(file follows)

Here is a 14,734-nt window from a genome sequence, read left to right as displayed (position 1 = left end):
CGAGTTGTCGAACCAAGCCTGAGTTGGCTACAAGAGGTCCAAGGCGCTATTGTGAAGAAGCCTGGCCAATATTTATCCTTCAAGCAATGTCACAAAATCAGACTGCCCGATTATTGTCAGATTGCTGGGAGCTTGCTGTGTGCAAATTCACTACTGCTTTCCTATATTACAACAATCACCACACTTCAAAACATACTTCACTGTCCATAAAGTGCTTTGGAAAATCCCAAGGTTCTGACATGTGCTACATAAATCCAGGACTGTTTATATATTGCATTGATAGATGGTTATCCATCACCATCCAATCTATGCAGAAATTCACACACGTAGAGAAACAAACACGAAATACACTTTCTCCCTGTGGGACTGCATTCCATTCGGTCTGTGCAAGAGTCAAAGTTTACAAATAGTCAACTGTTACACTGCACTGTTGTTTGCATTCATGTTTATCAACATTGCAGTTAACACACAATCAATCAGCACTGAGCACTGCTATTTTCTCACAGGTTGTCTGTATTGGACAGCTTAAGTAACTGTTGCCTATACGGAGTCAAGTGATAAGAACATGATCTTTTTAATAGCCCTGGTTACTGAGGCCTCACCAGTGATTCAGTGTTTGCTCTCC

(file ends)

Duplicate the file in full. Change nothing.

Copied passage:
Here is a 14,734-nt window from a genome sequence, read left to right as displayed (position 1 = left end):
CGAGTTGTCGAACCAAGCCTGAGTTGGCTACAAGAGGTCCAAGGCGCTATTGTGAAGAAGCCTGGCCAATATTTATCCTTCAAGCAATGTCACAAAATCAGACTGCCCGATTATTGTCAGATTGCTGGGAGCTTGCTGTGTGCAAATTCACTACTGCTTTCCTATATTACAACAATCACCACACTTCAAAACATACTTCACTGTCCATAAAGTGCTTTGGAAAATCCCAAGGTTCTGACATGTGCTACATAAATCCAGGACTGTTTATATATTGCATTGATAGATGGTTATCCATCACCATCCAATCTATGCAGAAATTCACACACGTAGAGAAACAAACACGAAATACACTTTCTCCCTGTGGGACTGCATTCCATTCGGTCTGTGCAAGAGTCAAAGTTTACAAATAGTCAACTGTTACACTGCACTGTTGTTTGCATTCATGTTTATCAACATTGCAGTTAACACACAATCAATCAGCACTGAGCACTGCTATTTTCTCACAGGTTGTCTGTATTGGACAGCTTAAGTAACTGTTGCCTATACGGAGTCAAGTGATAAGAACATGATCTTTTTAATAGCCCTGGTTACTGAGGCCTCACCAGTGATTCAGTGTTTGCTCTCC